Rats with SCW  Anti-TGF–β local  37 
  Mice with CAIA  Anti-TGF–β RI  2 

Ab, antibodies; CAIA, arthritis induced with anti-collagen antibodies; CIA, collagen-induced arthritis; TGF–β 1, transforming growth factor-beta 1; IP, intraperitoneal; SCW, arthritis induced by Streptococcus.

However, there are also many studies that exhibit a completely opposite role of TGF–β. In fact, repeated injections of TGF–β 1 in the healthy mice induced joint inflammation and synovial hyperplasia.34 Similarly, joint injection of TGF–β 1 in rats induces neutrophil recruitment, erythema, synovial proliferation and infiltration, mainly by T lymphocytes.35,36 Several studies support this concept of TGF–β as a proinflammatory agent. Treatment with anti–TGF–β antibodies directly into the joint of rats with arthritis induced through a SCW model inhibits synovial inflammation, bone resorption and the production of proinflammatory cytokines.37 Other authors have shown that treatment with anti-TGF-β RI-antibodies induced arthritis in mice with anti-collagen Ab prevents arthritis, the development of hyperplasia, synovial inflammation and angiogenesis.2 Among the therapeutic strategies described in the literature to block TGF–β specifically, p17 is of note.38 A study recently published by our group demonstrated that selective blockade of TGF–β with p17 moderately slows the signs of arthritis in the mouse model of CIA. However, this blockade has no effect on the differentiation and functionality of different populations of T cells, cytokines or the degree of osteocartilaginous destruction and concluded that TGF–β does not have a role in the CIA mouse model.39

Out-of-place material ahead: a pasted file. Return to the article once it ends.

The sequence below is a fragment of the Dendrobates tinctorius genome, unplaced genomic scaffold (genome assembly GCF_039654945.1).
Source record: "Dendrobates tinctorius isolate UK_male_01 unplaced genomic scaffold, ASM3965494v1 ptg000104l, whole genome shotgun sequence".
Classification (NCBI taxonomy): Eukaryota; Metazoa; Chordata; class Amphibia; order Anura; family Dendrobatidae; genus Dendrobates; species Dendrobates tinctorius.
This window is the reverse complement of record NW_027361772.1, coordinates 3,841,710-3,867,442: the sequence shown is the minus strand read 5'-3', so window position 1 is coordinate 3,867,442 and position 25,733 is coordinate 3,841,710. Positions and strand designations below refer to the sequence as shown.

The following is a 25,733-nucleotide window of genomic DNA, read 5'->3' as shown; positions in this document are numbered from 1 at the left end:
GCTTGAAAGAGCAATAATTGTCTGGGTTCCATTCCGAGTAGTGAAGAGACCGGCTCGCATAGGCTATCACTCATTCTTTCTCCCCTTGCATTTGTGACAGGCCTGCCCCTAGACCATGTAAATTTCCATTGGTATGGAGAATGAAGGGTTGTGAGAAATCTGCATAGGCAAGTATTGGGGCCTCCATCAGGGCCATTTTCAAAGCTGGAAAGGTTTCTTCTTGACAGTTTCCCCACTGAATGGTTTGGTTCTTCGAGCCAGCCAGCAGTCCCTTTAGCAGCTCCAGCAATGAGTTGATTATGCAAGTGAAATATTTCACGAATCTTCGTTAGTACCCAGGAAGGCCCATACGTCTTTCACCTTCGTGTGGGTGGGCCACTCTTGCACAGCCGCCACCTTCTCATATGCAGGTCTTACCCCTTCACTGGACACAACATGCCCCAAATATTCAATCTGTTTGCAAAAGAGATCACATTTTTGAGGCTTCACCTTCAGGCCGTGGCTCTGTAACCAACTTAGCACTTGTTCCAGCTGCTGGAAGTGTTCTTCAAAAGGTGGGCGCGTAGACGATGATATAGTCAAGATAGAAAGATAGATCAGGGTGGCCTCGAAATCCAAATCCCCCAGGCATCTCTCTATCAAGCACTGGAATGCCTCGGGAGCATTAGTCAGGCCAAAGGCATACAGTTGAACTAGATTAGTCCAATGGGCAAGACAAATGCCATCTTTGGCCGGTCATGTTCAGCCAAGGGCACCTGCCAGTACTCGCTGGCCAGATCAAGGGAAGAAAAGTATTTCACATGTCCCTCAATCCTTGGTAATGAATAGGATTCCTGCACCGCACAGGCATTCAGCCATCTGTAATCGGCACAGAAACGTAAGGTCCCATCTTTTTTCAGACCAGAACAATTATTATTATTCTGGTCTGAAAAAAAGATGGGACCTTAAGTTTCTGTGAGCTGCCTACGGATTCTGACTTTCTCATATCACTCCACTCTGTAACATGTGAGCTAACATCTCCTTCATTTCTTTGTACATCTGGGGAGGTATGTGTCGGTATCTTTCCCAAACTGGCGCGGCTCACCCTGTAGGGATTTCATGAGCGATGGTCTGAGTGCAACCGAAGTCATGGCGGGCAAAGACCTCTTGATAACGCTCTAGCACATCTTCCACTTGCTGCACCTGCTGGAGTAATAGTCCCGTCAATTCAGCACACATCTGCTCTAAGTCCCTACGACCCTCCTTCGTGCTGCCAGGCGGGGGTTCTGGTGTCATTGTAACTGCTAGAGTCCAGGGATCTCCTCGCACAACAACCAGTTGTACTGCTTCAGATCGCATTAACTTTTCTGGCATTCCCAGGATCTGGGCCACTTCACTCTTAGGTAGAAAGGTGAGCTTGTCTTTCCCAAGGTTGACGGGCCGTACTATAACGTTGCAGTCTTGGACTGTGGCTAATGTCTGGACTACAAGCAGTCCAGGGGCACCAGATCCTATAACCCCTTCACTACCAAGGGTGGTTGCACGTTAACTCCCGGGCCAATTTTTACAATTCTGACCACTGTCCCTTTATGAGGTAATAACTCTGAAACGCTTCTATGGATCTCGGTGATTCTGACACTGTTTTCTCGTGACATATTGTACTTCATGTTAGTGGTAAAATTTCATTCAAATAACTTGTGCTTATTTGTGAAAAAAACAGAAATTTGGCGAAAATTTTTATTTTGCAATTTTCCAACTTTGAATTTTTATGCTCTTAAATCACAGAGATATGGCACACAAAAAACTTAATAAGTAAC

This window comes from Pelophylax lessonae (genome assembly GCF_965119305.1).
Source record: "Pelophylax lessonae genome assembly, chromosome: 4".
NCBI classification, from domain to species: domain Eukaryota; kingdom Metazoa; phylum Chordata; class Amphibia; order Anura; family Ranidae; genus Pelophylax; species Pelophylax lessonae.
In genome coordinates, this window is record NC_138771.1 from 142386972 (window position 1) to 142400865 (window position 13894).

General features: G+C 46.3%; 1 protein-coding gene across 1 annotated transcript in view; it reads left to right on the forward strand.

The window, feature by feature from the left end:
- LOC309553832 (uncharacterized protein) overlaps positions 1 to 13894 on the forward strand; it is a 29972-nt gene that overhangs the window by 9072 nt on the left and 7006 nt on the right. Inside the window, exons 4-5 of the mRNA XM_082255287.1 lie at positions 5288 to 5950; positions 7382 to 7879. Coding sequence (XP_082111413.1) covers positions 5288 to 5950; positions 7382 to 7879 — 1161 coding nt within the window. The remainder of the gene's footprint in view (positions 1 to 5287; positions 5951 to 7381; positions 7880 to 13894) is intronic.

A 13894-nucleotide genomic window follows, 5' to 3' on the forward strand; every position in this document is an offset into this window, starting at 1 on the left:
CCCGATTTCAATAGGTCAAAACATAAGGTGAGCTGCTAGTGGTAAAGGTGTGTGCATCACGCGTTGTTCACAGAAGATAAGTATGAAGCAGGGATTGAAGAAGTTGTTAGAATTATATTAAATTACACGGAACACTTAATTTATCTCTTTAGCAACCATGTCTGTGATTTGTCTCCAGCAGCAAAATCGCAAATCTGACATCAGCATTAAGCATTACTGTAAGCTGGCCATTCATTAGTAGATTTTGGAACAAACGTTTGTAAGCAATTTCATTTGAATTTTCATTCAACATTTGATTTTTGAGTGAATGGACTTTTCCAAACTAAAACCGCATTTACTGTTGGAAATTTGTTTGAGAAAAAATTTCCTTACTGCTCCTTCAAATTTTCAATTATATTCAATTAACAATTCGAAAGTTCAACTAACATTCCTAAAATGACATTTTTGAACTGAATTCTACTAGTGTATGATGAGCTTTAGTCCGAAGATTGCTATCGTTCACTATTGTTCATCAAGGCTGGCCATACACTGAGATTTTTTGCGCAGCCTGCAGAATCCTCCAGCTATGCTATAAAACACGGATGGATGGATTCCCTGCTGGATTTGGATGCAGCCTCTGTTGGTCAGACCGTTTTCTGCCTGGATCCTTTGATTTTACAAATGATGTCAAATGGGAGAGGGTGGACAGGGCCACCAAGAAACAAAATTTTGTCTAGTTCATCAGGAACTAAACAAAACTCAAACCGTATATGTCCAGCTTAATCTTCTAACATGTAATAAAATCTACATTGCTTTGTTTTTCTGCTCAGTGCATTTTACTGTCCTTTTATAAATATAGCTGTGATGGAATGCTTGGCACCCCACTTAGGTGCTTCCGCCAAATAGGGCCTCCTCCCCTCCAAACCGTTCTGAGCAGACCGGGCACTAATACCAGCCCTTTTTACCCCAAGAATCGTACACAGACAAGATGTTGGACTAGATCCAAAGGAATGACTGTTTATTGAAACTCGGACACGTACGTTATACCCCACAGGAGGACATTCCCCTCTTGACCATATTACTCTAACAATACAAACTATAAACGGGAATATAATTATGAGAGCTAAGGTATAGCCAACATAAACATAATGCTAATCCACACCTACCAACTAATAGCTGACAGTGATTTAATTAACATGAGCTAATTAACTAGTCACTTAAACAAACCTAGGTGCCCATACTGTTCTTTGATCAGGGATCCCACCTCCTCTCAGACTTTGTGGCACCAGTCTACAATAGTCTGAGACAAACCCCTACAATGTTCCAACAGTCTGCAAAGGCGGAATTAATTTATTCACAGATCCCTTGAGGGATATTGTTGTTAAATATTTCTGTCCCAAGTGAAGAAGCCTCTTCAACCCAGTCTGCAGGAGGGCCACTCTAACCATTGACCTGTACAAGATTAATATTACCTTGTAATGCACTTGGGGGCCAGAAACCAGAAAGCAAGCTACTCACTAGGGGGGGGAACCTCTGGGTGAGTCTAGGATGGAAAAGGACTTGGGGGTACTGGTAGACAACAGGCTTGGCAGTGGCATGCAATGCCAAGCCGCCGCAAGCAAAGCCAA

The role of TGF–β differentiation of murine T cells has been extensively studied. In mice, it has been demonstrated that the specific overexpression of TGF–β in T cells leads to the generation of T cells with regulatory function and protects mice deficient in IL-2 for the development of severe systemic inflammation and autoimmunity.40,41 In the CIA model, Treg cell transfer at the time of immunization reduces the severity of arthritis.42,43 However, the role of TGF–β in the differentiation of Th17 cells is not completely defined. Initially, it was reported that TGF–β and IL-6, through the induction of IL-21, were able to promote T α β CD4+ naïve cell differentiation into Th17 cells via activation of the transducer factor signal STAT-3 and transcription factors Ror-gamma t and Ror α γ.44,45 Other studies have shown that IL-21, a member of the family of IL-2 cytokines, cooperates with TGF–β to induce differentiation of Th17 cells even in the absence of IL-6,46,47 while IL-23, produced by activated dendritic cells induces the survival and expansion of previously differentiated Th17 cells.48 However, a recent study demonstrated that the differentiation of Th17 cells in a murine model of experimental allergic encephalitis (EAE) can occur in the absence of TGF–β and in the presence of IL-6, IL-23 and IL-1 β,49 similar to that originally proposed in humans. These Th17 cells induced by IL-23 coexpress with a pathogenic phenotype γ Ror-gamma t and T-bet and can result in γ IL-17/IFN-producing cells, unlike Th17 cells induced by TGF–β, considered as non-pathogenic. Other authors have suggested that TGF–β does not act directly to promote differentiation of murine Th17 cells, but acts indirectly to regulate IL-17 by removal of the factors that contribute to the differentiation of Th1 and Th2 cells.50 Very recently it has been reported that Th17 cells developed by a mechanism dependent on IL-23, IL-6 and TGF–β 1 are pathogenic and produce large amounts of TGF–β 3.51 In addition, TGF–β 3 Th17 cells have a pathogenic role in EAE models of colitis, similar to the pathogenicity of Th17 differentiated in the presence of IL-6 and TGF–β 1 and produce higher amounts of IL-23. Moreover, CD8 + T cells in the rheumatoid synovium induce the synthesis of IFN–γ and IL-17, and have demonstrated their role in a chronic synovitis model K/BxN mouse.52 TGF-β acts on CD8+ cells, inducing the production of Foxp3 and IL-17, resulting in CD8+ Treg and CD8+ IL-17+, respectively.53,54 However, its role in triggering CIA55,56 shows mixed results, indicating that these cells may not be involved in the onset of disease.